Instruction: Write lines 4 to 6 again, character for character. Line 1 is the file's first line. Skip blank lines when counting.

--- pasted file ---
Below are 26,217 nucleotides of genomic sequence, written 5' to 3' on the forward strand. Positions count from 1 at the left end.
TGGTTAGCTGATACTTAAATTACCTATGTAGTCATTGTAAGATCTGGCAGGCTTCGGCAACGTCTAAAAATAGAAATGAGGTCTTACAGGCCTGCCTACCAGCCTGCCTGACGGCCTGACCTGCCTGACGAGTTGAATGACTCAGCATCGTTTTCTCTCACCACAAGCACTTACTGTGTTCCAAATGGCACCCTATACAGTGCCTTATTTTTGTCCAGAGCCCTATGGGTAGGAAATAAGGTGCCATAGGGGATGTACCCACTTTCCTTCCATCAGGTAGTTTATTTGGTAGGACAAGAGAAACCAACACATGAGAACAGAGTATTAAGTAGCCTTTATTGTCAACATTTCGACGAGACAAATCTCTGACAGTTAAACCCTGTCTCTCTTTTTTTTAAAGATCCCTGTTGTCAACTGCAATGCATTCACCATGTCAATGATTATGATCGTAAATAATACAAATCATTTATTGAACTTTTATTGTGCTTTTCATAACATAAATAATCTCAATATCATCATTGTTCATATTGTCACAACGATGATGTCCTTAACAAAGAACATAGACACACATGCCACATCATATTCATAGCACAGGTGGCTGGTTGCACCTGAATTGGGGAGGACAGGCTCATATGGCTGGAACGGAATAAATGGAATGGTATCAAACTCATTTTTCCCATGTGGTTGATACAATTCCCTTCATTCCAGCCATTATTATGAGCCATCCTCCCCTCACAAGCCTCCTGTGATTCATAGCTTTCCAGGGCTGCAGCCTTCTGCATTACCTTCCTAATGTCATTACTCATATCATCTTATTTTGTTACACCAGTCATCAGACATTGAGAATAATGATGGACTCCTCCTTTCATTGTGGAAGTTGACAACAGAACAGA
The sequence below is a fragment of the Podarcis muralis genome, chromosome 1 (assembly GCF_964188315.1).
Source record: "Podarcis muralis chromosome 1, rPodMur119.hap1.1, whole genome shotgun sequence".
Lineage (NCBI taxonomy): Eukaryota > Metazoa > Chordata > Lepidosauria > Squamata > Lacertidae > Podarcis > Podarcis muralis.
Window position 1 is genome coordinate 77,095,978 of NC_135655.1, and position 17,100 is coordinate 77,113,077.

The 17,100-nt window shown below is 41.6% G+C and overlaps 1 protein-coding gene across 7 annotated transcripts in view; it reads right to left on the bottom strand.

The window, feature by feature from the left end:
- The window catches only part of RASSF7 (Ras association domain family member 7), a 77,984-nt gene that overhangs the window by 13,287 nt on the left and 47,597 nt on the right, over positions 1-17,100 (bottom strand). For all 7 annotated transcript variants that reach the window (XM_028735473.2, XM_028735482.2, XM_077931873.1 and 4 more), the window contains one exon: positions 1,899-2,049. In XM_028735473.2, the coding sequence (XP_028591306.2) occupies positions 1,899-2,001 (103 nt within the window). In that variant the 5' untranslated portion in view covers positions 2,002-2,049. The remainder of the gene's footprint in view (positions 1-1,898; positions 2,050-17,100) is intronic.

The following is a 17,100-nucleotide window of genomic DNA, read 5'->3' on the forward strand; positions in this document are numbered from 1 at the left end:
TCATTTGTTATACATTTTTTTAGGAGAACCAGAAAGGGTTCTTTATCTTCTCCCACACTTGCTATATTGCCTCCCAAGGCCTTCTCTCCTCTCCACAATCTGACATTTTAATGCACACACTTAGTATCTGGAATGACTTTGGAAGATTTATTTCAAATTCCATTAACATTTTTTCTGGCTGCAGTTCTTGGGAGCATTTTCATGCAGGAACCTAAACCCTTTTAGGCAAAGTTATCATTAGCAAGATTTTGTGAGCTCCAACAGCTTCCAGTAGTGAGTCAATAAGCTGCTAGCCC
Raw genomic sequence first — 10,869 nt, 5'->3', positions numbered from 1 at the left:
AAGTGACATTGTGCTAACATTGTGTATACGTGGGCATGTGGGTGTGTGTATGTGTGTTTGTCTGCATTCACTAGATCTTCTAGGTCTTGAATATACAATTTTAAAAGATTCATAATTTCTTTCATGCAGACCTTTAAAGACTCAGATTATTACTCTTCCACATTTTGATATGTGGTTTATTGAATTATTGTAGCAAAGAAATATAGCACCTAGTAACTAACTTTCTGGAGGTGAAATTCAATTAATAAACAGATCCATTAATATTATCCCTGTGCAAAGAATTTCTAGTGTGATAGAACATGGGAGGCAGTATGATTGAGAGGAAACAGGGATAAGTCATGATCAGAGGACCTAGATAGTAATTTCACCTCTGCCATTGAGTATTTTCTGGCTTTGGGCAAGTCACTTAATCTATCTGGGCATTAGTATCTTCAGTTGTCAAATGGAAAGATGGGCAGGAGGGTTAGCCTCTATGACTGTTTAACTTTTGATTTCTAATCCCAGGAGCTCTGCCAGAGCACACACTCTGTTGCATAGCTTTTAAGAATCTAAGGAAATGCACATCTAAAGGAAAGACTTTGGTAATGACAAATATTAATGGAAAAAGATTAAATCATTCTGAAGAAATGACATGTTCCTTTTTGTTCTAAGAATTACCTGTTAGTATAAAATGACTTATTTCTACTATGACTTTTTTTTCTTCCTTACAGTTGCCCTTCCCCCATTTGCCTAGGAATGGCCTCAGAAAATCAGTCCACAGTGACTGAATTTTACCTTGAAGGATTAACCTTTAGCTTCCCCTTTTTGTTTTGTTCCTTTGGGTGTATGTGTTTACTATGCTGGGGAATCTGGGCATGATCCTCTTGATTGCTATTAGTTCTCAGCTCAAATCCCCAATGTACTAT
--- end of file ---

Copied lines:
Source record: "Podarcis muralis chromosome 1, rPodMur119.hap1.1, whole genome shotgun sequence".
Lineage (NCBI taxonomy): Eukaryota > Metazoa > Chordata > Lepidosauria > Squamata > Lacertidae > Podarcis > Podarcis muralis.
Window position 1 is genome coordinate 77,095,978 of NC_135655.1, and position 17,100 is coordinate 77,113,077.